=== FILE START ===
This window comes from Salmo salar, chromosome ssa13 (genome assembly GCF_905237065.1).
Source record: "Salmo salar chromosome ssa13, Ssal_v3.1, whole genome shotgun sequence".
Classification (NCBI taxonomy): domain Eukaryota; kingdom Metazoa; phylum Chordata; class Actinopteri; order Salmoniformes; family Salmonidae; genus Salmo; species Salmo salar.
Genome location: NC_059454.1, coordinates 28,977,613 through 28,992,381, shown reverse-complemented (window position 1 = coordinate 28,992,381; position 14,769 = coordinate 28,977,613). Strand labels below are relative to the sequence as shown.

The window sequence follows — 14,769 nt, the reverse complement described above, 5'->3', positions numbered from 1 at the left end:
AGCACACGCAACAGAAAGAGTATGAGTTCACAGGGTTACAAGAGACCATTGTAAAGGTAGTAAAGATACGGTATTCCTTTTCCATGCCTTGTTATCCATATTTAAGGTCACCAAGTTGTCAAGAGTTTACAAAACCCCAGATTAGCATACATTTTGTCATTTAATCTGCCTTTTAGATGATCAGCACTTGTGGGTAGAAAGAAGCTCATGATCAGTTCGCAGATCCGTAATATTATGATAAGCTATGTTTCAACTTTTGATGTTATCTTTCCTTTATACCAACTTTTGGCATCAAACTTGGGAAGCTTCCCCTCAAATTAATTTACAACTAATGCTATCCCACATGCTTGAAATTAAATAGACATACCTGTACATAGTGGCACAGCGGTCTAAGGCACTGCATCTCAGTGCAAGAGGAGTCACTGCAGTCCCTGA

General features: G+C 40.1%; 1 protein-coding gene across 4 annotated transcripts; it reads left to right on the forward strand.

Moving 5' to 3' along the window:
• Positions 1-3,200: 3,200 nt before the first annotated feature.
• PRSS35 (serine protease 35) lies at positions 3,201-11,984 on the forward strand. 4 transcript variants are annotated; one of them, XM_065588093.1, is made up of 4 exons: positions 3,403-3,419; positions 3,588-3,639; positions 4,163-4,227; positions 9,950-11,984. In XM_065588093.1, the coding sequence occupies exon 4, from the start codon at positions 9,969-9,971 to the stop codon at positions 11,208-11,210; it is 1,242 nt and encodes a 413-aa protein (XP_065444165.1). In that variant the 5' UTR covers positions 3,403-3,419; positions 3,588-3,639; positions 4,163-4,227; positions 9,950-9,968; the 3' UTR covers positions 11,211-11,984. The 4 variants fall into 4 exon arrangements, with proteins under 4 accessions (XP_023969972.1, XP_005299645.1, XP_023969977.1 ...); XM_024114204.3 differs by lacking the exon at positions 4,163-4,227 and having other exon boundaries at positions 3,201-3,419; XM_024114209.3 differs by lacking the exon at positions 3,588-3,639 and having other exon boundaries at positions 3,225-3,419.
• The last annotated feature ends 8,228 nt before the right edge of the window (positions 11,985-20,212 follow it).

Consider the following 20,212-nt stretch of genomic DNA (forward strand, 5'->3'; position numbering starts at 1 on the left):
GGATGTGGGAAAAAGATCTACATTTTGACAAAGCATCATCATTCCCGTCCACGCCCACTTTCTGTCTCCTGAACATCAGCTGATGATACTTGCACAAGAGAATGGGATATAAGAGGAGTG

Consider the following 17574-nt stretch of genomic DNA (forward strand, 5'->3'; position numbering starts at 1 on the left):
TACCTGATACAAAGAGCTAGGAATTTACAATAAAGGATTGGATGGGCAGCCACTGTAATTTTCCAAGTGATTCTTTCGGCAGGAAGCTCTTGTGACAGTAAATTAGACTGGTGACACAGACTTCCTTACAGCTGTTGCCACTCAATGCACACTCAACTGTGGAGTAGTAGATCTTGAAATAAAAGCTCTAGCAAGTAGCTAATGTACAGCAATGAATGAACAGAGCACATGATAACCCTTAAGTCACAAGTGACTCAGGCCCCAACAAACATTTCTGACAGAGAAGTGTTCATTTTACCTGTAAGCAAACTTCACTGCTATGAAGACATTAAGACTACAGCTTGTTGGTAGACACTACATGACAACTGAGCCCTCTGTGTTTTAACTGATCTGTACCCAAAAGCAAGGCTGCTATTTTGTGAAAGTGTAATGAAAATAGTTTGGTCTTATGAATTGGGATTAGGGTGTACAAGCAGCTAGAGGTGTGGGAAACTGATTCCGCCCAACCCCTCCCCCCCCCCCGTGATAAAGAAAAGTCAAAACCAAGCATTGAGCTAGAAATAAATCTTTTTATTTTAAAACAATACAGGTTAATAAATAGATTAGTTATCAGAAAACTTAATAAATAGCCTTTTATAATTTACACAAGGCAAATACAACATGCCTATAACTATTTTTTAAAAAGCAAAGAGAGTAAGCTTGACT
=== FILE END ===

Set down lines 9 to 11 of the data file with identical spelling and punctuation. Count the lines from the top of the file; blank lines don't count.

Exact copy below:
• Positions 1-3,200: 3,200 nt before the first annotated feature.
• PRSS35 (serine protease 35) lies at positions 3,201-11,984 on the forward strand. 4 transcript variants are annotated; one of them, XM_065588093.1, is made up of 4 exons: positions 3,403-3,419; positions 3,588-3,639; positions 4,163-4,227; positions 9,950-11,984. In XM_065588093.1, the coding sequence occupies exon 4, from the start codon at positions 9,969-9,971 to the stop codon at positions 11,208-11,210; it is 1,242 nt and encodes a 413-aa protein (XP_065444165.1). In that variant the 5' UTR covers positions 3,403-3,419; positions 3,588-3,639; positions 4,163-4,227; positions 9,950-9,968; the 3' UTR covers positions 11,211-11,984. The 4 variants fall into 4 exon arrangements, with proteins under 4 accessions (XP_023969972.1, XP_005299645.1, XP_023969977.1 ...); XM_024114204.3 differs by lacking the exon at positions 4,163-4,227 and having other exon boundaries at positions 3,201-3,419; XM_024114209.3 differs by lacking the exon at positions 3,588-3,639 and having other exon boundaries at positions 3,225-3,419.
• The last annotated feature ends 8,228 nt before the right edge of the window (positions 11,985-20,212 follow it).